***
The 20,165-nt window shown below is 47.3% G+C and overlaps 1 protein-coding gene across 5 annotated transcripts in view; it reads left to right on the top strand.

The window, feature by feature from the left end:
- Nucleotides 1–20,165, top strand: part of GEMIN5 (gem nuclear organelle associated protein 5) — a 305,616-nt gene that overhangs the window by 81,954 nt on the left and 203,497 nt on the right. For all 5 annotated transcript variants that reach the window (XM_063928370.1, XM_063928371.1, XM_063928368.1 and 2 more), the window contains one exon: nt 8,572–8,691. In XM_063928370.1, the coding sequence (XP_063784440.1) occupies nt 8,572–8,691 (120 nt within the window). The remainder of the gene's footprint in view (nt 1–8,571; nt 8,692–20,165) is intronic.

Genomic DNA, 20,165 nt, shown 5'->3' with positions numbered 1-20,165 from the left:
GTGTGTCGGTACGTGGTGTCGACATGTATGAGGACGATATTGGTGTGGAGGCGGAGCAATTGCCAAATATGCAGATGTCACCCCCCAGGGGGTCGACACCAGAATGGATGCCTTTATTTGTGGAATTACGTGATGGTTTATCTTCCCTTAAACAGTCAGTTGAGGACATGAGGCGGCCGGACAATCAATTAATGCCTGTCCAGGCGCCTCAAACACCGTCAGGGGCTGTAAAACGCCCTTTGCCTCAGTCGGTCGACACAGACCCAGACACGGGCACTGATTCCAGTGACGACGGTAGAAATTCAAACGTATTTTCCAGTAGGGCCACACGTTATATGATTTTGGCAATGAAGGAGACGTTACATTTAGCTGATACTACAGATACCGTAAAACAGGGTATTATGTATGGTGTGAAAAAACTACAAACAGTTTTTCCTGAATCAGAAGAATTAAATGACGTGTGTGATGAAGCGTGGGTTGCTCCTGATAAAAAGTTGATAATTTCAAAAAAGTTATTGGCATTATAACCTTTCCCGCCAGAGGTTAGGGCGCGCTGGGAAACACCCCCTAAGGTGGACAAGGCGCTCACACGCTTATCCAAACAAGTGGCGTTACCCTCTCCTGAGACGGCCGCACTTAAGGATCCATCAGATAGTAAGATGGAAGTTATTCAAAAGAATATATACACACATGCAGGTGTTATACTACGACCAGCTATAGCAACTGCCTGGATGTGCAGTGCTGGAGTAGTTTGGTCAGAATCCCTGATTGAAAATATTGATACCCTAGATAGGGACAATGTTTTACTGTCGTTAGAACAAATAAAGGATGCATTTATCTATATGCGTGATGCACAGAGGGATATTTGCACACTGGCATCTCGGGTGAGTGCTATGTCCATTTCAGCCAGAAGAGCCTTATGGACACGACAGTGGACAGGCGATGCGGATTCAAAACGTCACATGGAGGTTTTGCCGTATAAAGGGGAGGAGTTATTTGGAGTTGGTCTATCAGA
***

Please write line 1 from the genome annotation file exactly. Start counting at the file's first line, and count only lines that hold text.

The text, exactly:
The 20,165-nt window shown below is 47.3% G+C and overlaps 1 protein-coding gene across 5 annotated transcripts in view; it reads left to right on the top strand.